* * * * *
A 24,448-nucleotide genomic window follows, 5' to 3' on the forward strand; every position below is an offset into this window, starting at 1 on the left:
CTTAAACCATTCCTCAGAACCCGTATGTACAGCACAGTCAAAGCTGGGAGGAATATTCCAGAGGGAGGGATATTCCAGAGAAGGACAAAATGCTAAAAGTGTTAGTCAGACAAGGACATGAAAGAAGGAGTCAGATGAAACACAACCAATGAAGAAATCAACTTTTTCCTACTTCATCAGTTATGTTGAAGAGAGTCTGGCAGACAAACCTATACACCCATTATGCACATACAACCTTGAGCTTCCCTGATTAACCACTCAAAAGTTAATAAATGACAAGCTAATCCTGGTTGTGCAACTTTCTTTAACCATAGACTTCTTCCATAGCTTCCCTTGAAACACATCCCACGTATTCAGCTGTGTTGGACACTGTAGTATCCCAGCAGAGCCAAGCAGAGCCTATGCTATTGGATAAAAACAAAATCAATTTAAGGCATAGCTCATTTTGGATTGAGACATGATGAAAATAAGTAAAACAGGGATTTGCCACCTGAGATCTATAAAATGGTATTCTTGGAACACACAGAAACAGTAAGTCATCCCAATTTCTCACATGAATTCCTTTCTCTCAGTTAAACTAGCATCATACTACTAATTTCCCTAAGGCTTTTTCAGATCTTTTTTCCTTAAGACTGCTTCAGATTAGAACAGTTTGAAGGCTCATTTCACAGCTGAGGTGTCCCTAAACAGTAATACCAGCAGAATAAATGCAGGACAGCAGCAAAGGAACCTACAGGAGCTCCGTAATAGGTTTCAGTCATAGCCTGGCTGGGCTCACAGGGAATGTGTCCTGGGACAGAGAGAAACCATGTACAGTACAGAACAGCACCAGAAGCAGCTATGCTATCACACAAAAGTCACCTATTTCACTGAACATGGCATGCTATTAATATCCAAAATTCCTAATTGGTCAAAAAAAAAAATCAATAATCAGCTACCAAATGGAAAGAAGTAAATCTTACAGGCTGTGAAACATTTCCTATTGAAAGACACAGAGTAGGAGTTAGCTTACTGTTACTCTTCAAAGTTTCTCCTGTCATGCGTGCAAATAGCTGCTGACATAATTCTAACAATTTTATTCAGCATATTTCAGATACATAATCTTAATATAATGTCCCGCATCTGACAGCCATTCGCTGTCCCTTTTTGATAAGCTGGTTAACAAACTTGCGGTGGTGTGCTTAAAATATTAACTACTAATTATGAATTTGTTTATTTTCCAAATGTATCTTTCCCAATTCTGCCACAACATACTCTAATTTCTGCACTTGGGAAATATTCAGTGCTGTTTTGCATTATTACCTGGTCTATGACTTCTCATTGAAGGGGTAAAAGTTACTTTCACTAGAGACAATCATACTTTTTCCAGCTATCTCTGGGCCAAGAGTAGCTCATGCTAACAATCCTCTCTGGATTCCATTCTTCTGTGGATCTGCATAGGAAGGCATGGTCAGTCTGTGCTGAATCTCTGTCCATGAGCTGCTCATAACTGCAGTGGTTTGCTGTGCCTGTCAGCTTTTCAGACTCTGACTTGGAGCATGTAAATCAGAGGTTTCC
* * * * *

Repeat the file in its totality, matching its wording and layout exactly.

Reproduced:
A 24,448-nucleotide genomic window follows, 5' to 3' on the forward strand; every position below is an offset into this window, starting at 1 on the left:
CTTAAACCATTCCTCAGAACCCGTATGTACAGCACAGTCAAAGCTGGGAGGAATATTCCAGAGGGAGGGATATTCCAGAGAAGGACAAAATGCTAAAAGTGTTAGTCAGACAAGGACATGAAAGAAGGAGTCAGATGAAACACAACCAATGAAGAAATCAACTTTTTCCTACTTCATCAGTTATGTTGAAGAGAGTCTGGCAGACAAACCTATACACCCATTATGCACATACAACCTTGAGCTTCCCTGATTAACCACTCAAAAGTTAATAAATGACAAGCTAATCCTGGTTGTGCAACTTTCTTTAACCATAGACTTCTTCCATAGCTTCCCTTGAAACACATCCCACGTATTCAGCTGTGTTGGACACTGTAGTATCCCAGCAGAGCCAAGCAGAGCCTATGCTATTGGATAAAAACAAAATCAATTTAAGGCATAGCTCATTTTGGATTGAGACATGATGAAAATAAGTAAAACAGGGATTTGCCACCTGAGATCTATAAAATGGTATTCTTGGAACACACAGAAACAGTAAGTCATCCCAATTTCTCACATGAATTCCTTTCTCTCAGTTAAACTAGCATCATACTACTAATTTCCCTAAGGCTTTTTCAGATCTTTTTTCCTTAAGACTGCTTCAGATTAGAACAGTTTGAAGGCTCATTTCACAGCTGAGGTGTCCCTAAACAGTAATACCAGCAGAATAAATGCAGGACAGCAGCAAAGGAACCTACAGGAGCTCCGTAATAGGTTTCAGTCATAGCCTGGCTGGGCTCACAGGGAATGTGTCCTGGGACAGAGAGAAACCATGTACAGTACAGAACAGCACCAGAAGCAGCTATGCTATCACACAAAAGTCACCTATTTCACTGAACATGGCATGCTATTAATATCCAAAATTCCTAATTGGTCAAAAAAAAAAATCAATAATCAGCTACCAAATGGAAAGAAGTAAATCTTACAGGCTGTGAAACATTTCCTATTGAAAGACACAGAGTAGGAGTTAGCTTACTGTTACTCTTCAAAGTTTCTCCTGTCATGCGTGCAAATAGCTGCTGACATAATTCTAACAATTTTATTCAGCATATTTCAGATACATAATCTTAATATAATGTCCCGCATCTGACAGCCATTCGCTGTCCCTTTTTGATAAGCTGGTTAACAAACTTGCGGTGGTGTGCTTAAAATATTAACTACTAATTATGAATTTGTTTATTTTCCAAATGTATCTTTCCCAATTCTGCCACAACATACTCTAATTTCTGCACTTGGGAAATATTCAGTGCTGTTTTGCATTATTACCTGGTCTATGACTTCTCATTGAAGGGGTAAAAGTTACTTTCACTAGAGACAATCATACTTTTTCCAGCTATCTCTGGGCCAAGAGTAGCTCATGCTAACAATCCTCTCTGGATTCCATTCTTCTGTGGATCTGCATAGGAAGGCATGGTCAGTCTGTGCTGAATCTCTGTCCATGAGCTGCTCATAACTGCAGTGGTTTGCTGTGCCTGTCAGCTTTTCAGACTCTGACTTGGAGCATGTAAATCAGAGGTTTCC